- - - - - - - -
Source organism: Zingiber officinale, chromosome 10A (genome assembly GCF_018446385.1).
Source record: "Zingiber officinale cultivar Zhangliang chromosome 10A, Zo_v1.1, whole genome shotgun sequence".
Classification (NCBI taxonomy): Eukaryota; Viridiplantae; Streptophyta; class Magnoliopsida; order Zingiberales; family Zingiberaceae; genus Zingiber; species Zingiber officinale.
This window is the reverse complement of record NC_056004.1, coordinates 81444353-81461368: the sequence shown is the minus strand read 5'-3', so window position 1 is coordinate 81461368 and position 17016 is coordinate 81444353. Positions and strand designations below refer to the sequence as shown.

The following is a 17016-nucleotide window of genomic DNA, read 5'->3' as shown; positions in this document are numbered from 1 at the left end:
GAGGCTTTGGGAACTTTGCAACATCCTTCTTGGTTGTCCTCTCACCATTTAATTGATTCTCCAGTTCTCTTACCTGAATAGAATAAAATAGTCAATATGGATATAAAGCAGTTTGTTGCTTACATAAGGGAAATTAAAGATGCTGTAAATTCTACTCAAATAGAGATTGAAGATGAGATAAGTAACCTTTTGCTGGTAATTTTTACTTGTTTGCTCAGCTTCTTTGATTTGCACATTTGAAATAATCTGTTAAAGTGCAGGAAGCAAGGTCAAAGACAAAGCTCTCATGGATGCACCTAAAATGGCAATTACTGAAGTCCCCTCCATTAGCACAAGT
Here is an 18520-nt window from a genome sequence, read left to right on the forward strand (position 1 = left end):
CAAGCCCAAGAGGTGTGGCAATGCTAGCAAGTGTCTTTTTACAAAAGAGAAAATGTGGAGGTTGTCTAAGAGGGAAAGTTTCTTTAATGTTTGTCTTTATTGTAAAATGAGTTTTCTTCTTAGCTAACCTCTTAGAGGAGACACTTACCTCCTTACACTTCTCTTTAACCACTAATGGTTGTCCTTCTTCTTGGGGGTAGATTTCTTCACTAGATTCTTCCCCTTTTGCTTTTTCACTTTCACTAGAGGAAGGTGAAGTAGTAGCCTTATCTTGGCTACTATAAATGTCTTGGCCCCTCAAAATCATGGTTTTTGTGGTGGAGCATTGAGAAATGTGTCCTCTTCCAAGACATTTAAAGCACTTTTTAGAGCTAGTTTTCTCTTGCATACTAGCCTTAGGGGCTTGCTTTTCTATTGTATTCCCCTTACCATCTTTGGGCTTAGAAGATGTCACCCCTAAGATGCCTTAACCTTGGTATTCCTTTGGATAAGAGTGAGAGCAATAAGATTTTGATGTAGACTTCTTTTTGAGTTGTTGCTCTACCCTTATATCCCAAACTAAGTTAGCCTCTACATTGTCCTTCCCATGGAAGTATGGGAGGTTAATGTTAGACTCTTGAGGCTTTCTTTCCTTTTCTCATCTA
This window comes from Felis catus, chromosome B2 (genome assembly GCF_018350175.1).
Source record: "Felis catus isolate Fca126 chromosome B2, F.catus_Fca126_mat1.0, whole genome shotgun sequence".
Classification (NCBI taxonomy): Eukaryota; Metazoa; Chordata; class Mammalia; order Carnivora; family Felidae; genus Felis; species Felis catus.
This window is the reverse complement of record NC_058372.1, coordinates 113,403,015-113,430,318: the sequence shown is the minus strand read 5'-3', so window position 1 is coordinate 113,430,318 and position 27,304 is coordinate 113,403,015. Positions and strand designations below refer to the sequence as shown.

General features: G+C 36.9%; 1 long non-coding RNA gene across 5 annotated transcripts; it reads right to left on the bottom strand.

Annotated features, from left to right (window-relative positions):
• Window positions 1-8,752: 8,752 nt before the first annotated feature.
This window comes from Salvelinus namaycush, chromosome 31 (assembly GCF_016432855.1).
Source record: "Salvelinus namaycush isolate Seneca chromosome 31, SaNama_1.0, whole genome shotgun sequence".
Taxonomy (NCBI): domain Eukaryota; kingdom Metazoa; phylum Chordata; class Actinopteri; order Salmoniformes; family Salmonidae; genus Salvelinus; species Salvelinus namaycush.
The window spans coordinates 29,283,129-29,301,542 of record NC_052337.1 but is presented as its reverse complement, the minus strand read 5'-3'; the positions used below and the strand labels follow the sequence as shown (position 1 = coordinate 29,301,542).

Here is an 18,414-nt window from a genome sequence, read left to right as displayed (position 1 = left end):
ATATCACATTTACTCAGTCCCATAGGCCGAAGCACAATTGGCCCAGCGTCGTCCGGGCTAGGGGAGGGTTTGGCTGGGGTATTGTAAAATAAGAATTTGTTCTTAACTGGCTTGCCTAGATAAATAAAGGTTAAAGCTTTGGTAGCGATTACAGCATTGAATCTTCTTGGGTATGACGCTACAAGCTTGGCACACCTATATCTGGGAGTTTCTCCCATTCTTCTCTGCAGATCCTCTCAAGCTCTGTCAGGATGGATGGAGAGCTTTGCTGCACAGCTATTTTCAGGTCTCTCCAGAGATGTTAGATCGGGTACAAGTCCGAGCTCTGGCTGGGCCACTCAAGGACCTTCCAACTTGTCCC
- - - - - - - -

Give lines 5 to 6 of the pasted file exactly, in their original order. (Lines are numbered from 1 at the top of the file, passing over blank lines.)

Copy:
The following is a 17016-nucleotide window of genomic DNA, read 5'->3' as shown; positions in this document are numbered from 1 at the left end:
GAGGCTTTGGGAACTTTGCAACATCCTTCTTGGTTGTCCTCTCACCATTTAATTGATTCTCCAGTTCTCTTACCTGAATAGAATAAAATAGTCAATATGGATATAAAGCAGTTTGTTGCTTACATAAGGGAAATTAAAGATGCTGTAAATTCTACTCAAATAGAGATTGAAGATGAGATAAGTAACCTTTTGCTGGTAATTTTTACTTGTTTGCTCAGCTTCTTTGATTTGCACATTTGAAATAATCTGTTAAAGTGCAGGAAGCAAGGTCAAAGACAAAGCTCTCATGGATGCACCTAAAATGGCAATTACTGAAGTCCCCTCCATTAGCACAAGT